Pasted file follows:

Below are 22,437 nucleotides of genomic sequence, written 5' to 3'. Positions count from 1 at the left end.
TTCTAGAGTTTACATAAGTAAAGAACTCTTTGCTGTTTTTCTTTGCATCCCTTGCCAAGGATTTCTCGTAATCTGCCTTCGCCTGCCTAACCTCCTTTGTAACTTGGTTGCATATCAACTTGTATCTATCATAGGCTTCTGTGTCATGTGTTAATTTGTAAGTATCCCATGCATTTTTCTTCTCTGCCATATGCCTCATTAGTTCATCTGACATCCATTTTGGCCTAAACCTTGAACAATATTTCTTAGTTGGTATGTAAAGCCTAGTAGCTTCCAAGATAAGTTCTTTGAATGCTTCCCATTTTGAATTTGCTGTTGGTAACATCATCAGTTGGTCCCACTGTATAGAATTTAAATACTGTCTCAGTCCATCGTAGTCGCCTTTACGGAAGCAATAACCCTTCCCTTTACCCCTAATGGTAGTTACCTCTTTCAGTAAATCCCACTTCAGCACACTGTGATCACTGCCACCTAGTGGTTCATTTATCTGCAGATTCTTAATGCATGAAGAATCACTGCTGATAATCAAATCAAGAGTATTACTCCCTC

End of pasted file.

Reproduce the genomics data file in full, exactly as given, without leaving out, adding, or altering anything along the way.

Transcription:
Below are 22,437 nucleotides of genomic sequence, written 5' to 3'. Positions count from 1 at the left end.
TTCTAGAGTTTACATAAGTAAAGAACTCTTTGCTGTTTTTCTTTGCATCCCTTGCCAAGGATTTCTCGTAATCTGCCTTCGCCTGCCTAACCTCCTTTGTAACTTGGTTGCATATCAACTTGTATCTATCATAGGCTTCTGTGTCATGTGTTAATTTGTAAGTATCCCATGCATTTTTCTTCTCTGCCATATGCCTCATTAGTTCATCTGACATCCATTTTGGCCTAAACCTTGAACAATATTTCTTAGTTGGTATGTAAAGCCTAGTAGCTTCCAAGATAAGTTCTTTGAATGCTTCCCATTTTGAATTTGCTGTTGGTAACATCATCAGTTGGTCCCACTGTATAGAATTTAAATACTGTCTCAGTCCATCGTAGTCGCCTTTACGGAAGCAATAACCCTTCCCTTTACCCCTAATGGTAGTTACCTCTTTCAGTAAATCCCACTTCAGCACACTGTGATCACTGCCACCTAGTGGTTCATTTATCTGCAGATTCTTAATGCATGAAGAATCACTGCTGATAATCAAATCAAGAGTATTACTCCCTC